Photo apps have been around as long as the App Store itself, and they're still getting better and better. VSCO Cam's original interface and distinctive take on filters have won countless dedicated fans, Instagram itself has upped its game in response, and new entry Darkroom — which we awarded Best New App last month — brings pro-style curve editing to the phone. Is this a solved problem by now?
Well, another new app called Enlight (from Lightricks, the Israeli company behind Facetune) has been getting a bit of attention since it launched for iPhone last week; it claims to be "every photo app you've ever needed... combined into one." I'm a pretty heavy VSCO user, and that's a pretty hefty claim — how does it hold up?
Enlight may well be the most full-featured mobile photo app I've ever seen, and that's actually to its detriment at first. Getting to grips with the app can be intimidating and confusing; attempting to activate almost any feature brings up a full-screen tutorial that drags you right out of the experience. That's a shame, because the basic interface turns out to be really good once you have the hang of it.
Enlight is best used in landscape mode, unlike Darkroom and VSCO (neither of which give you the option) — you swipe from the left to access your tools, and from the right to choose which photo you're editing. And Enlight does a great job of helping you see where you're at in the process. At the bottom you can go back and forward between changes you've made, and there's another button you can press to get a quick glimpse of the original, pre-edit image. You can also pinch to zoom in to the pixel level with no apparent quality loss, which is a big improvement over both VSCO and Darkroom. Heavy editing of smartphone JPEGs can degrade image quality pretty fast, so it's useful to be able to check how the file is holding up.
Enlight is a slick photo-editing multi-tool
Once you've gotten used to the interface, you'll find a ton of tools to play with. Like Darkroom, you have full access to your camera roll without having to import files to the app itself. There are pretty advanced cropping, perspective, and refitting options for altering the photo's framing, and features like text, tilt-shift, and Instagram-ready resizing are as robust as what many dedicated apps offer. Enlight even lets you edit using curves, which is the only thing Darkroom charges money for. All of this is effective and intuitive once you're past the maddening tutorial screens.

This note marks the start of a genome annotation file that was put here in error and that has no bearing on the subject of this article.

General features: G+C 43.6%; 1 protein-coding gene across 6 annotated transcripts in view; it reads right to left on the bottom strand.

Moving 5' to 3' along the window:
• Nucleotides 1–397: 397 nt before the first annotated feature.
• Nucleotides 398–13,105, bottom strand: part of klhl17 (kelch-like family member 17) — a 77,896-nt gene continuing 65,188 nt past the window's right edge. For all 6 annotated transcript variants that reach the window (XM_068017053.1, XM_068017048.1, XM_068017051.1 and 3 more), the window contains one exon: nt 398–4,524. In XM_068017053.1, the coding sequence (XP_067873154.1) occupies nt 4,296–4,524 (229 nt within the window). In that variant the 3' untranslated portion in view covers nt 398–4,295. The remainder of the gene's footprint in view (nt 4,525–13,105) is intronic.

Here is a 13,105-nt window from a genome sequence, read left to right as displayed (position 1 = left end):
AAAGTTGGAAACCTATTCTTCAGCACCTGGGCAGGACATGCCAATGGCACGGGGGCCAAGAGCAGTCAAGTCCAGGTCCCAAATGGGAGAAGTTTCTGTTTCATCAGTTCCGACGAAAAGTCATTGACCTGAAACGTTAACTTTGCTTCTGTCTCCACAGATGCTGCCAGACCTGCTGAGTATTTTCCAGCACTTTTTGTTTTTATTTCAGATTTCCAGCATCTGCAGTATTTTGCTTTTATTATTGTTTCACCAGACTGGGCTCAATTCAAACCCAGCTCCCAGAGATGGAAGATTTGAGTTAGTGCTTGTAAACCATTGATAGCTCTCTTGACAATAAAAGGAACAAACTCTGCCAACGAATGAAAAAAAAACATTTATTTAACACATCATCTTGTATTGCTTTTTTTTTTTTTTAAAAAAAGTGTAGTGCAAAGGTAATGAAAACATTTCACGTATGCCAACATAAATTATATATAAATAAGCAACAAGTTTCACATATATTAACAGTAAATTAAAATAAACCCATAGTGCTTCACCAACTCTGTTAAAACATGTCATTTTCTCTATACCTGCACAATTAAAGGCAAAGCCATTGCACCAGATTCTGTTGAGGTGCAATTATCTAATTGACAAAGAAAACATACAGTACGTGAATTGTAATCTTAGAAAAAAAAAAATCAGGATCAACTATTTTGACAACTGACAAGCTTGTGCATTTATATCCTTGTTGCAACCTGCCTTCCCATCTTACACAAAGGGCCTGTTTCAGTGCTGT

So yes, if what you're after is a slick photo-editing multi-tool, Enlight is more than worth the entry price. It's $3.99 right now, which is a limited 50 percent launch discount — that's how much the curves add-on in Darkroom costs alone, though that's also half-price at the moment. Enlight is a great app that I'd recommend to anyone.
But it's not the only app I need, and I'm not sure it'll be one I end up using all that much.
The main reason is the filters. Say what you like about VSCO Cam — it’s certainly not for everyone — but it’s an opinionated app that exudes and promotes a certain subdued aesthetic. Enlight, on the other hand, is all over the place. We noted Darkroom’s less subtle features last month, but Enlight is on another level. Take a look at the slider below — the photo on the left is from Darkroom, the other is from Enlight. Both filters are called "Fuji," conveniently enough, but while Darkroom’s is a slightly heavy-handed take on blown-out film on a sunny day, Enlight’s looks like a nightmare from an HDR group on Flickr.
I like VSCO because its minimalist toolset makes it easy to set up a repeatable workflow that makes most photos look decent. But Enlight's everything-but-the-kitchen-sink approach suffers from a lack of curation and taste. You can reduce the intensity and turn off the fake light leaks, but I'd never use Enlight's basic filters to improve the punch of a photo. They just don't look good without adding a bunch of extra work. And yes, if for some reason you want to make your photo look kind of like a painting, Enlight has you covered there with a massive list of gimmicks.
That said, Enlight has another category of filters that aren't a total wash. The "duo" filters are used to affect different parts of the photo in different ways rather than applying a uniform color change; for example, this is where you'd go to add a corner-darkening, subject-highlighting vignette to your image. Others work like a graduated filter that you'd put in front of a camera lens, which can result in some neat effects. The slider below, for example, used the Henna duo filter to exaggerate the contrasting yellows and blues of this Barcelona beach scene. It's not what I'd do if I were manually tweaking settings in Lightroom, but it's the kind of thing that could make for a more shareable photo.
So, although Enlight isn't enough to tempt me away from VSCO, it's still a really impressive piece of software that can handle almost anything you'd ever want to do to a photo on your phone. I'll be keeping it around just because it does a good job of replacing a bunch of single-function apps I'd used before. And, if you don't have a particular affinity to VSCO, Darkroom, or any other app, Enlight is a powerful catch-all way to help get your mobile photo game up to speed.